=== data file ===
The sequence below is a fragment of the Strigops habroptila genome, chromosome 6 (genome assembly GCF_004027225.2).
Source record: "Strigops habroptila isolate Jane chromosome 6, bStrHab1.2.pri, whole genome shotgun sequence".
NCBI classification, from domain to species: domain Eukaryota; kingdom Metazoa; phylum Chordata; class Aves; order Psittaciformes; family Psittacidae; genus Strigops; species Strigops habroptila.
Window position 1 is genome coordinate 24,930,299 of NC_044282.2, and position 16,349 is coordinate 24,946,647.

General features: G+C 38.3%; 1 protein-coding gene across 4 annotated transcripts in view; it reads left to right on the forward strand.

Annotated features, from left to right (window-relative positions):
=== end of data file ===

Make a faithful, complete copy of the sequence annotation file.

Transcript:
The sequence below is a fragment of the Strigops habroptila genome, chromosome 6 (genome assembly GCF_004027225.2).
Source record: "Strigops habroptila isolate Jane chromosome 6, bStrHab1.2.pri, whole genome shotgun sequence".
NCBI classification, from domain to species: domain Eukaryota; kingdom Metazoa; phylum Chordata; class Aves; order Psittaciformes; family Psittacidae; genus Strigops; species Strigops habroptila.
Window position 1 is genome coordinate 24,930,299 of NC_044282.2, and position 16,349 is coordinate 24,946,647.

General features: G+C 38.3%; 1 protein-coding gene across 4 annotated transcripts in view; it reads left to right on the forward strand.

Annotated features, from left to right (window-relative positions):